The Disintegration of Iraq
The news almost every day contains events which harken the end of Iraq as a nation state. Radical Sunnis take over Mosul for their ISIS state. Kurds tighten their control over oil in the north. Shiites kidnap a top Sunni leader and his security men in Baghdad.
It is not surprising that Iraq should be dismembered. To start with, the country was an artificial creation of British and French diplomats and cartographers who created new nations to control as they divided up the spoils of the Ottoman Empire at the end of the First World War. Through its whole existence, Iraq was nothing more than three warring disparate groups: Shiites, Sunnis, and Kurds, whose animosity exceeded their desire to work together. The country was held together first by a colonial power, then by a monarchy, followed by the Baathists, and finally by the US military.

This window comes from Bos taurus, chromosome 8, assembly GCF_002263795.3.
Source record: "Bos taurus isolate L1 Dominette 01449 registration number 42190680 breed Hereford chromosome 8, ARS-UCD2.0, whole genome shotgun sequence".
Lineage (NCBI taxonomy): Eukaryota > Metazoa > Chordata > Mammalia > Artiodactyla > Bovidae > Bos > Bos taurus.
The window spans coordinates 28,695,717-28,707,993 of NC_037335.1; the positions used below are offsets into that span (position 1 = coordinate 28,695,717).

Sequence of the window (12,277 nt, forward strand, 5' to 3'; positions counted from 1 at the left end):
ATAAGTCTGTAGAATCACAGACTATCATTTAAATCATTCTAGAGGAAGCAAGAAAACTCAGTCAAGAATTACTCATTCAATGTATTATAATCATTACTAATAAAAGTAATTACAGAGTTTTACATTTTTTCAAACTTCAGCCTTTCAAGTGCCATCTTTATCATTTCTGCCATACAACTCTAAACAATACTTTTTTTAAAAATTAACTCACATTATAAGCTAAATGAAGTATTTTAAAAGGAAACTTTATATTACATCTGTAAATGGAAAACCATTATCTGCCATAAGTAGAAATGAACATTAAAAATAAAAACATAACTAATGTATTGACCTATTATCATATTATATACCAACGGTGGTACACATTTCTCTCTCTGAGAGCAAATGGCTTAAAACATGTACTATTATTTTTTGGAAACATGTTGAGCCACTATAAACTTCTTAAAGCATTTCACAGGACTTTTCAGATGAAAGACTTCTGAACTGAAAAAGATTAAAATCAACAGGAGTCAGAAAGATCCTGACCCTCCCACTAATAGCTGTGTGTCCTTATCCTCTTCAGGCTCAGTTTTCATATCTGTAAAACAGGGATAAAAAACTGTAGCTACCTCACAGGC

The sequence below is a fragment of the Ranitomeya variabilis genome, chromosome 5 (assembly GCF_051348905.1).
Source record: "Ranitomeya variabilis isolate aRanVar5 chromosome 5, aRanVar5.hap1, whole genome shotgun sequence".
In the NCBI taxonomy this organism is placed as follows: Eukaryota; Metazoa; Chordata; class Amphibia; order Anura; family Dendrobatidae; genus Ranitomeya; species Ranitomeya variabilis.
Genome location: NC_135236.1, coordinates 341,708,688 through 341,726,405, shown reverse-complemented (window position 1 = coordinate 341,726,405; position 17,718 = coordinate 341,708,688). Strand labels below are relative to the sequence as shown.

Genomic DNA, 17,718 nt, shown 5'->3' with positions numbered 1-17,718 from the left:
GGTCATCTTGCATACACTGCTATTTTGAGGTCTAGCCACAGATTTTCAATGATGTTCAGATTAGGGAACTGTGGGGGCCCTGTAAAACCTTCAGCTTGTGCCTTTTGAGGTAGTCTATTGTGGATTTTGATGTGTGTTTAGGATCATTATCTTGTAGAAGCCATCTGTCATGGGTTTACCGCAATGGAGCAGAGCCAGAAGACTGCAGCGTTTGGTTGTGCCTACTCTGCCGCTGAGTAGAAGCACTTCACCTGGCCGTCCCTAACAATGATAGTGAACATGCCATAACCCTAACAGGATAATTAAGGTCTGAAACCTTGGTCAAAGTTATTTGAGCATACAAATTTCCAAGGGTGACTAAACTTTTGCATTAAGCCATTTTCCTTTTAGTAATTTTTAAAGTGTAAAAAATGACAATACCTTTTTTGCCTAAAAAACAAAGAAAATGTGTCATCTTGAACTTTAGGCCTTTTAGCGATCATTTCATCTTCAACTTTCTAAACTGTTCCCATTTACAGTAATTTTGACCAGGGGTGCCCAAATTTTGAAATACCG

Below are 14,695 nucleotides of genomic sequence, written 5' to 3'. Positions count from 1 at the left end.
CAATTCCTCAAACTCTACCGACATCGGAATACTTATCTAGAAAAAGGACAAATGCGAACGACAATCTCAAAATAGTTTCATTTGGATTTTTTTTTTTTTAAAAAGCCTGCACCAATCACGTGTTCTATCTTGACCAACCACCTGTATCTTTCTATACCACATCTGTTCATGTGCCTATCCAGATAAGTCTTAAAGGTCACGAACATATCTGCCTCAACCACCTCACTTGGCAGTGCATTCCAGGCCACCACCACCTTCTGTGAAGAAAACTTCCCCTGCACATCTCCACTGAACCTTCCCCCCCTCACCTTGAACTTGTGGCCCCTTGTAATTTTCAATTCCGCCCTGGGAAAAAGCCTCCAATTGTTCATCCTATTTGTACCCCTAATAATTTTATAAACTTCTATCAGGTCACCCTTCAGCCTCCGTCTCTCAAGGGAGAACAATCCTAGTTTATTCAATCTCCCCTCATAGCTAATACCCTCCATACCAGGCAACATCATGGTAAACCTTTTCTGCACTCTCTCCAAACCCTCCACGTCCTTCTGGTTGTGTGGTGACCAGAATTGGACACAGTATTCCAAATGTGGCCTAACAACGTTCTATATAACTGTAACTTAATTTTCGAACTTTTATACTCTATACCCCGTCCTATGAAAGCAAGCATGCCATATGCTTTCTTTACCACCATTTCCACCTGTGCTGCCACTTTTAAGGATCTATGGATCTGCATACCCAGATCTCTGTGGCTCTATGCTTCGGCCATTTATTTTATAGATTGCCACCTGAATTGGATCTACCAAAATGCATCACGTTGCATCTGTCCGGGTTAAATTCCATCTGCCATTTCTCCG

There was an opportunity during the US occupation to pump life into this moribund entity. However, we did not engage sufficiently in effective nation-building, except when we drew Sunni tribal support during the surge, so that in the longer term, institutions were not in place for disparate Iraqi populations to share power in a democratic arrangement. And perhaps it was impossible. Nevertheless, we handed the keys to the Shiite Prime Minister Maliki and withdrew.
Rather than seeking to find common ground with Sunnis and Kurds, Maliki turned to Iran for help and set out to turn Iraq into another Middle Eastern Shiite nation. We are now witnessing the results of Maliki’s biased rule. When new maps are printed ten years from now, will there even be an entity known as Iraq? It is doubtful.